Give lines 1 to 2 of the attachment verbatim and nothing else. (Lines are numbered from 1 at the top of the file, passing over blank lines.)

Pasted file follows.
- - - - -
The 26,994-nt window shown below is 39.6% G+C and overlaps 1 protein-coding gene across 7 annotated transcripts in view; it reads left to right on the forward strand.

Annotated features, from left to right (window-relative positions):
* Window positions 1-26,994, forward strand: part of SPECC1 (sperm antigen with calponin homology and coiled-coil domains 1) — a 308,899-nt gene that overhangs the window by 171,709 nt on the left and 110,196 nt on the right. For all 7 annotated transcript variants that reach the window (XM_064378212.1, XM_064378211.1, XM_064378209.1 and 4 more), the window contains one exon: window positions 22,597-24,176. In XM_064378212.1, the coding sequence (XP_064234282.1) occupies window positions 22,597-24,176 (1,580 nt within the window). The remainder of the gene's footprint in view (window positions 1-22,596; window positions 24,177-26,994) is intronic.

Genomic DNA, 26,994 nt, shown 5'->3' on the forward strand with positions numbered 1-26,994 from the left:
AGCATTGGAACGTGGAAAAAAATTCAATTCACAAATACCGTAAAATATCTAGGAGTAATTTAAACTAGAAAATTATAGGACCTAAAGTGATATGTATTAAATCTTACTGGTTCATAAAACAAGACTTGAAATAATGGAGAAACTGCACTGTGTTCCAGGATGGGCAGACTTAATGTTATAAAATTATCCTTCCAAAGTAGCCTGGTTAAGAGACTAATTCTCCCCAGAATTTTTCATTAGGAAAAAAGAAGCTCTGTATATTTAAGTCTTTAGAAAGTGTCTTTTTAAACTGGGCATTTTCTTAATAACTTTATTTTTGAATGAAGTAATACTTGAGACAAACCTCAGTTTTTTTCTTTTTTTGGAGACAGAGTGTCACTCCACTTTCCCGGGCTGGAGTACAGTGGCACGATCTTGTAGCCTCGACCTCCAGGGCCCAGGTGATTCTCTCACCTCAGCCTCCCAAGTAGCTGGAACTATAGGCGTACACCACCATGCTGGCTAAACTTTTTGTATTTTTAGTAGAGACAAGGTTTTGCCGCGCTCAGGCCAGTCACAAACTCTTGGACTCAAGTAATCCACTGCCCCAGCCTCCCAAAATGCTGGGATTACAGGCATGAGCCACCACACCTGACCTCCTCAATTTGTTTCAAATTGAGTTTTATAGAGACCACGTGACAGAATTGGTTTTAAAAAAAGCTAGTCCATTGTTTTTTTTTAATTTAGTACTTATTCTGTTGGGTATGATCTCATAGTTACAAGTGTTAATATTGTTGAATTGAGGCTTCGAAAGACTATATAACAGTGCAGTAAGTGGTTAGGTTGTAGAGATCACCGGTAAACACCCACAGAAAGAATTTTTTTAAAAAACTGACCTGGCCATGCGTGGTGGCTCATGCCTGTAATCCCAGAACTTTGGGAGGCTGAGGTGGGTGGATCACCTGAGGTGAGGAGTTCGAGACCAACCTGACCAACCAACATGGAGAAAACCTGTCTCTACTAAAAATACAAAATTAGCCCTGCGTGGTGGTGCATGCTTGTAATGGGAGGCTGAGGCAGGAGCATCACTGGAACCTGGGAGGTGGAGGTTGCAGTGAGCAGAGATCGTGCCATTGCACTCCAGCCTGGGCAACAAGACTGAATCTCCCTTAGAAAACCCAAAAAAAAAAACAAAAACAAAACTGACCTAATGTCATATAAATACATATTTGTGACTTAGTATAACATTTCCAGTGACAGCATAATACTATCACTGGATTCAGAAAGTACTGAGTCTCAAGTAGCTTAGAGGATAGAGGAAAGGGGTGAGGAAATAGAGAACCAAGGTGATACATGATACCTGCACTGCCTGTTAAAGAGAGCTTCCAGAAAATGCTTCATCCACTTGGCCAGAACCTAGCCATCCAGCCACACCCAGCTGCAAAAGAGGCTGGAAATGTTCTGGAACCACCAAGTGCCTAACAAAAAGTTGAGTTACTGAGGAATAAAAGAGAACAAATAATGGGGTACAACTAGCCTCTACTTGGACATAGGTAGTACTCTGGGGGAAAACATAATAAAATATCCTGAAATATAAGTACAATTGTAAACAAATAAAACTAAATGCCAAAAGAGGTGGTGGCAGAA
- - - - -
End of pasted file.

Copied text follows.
The 26,994-nt window shown below is 39.6% G+C and overlaps 1 protein-coding gene across 7 annotated transcripts in view; it reads left to right on the forward strand.

Annotated features, from left to right (window-relative positions):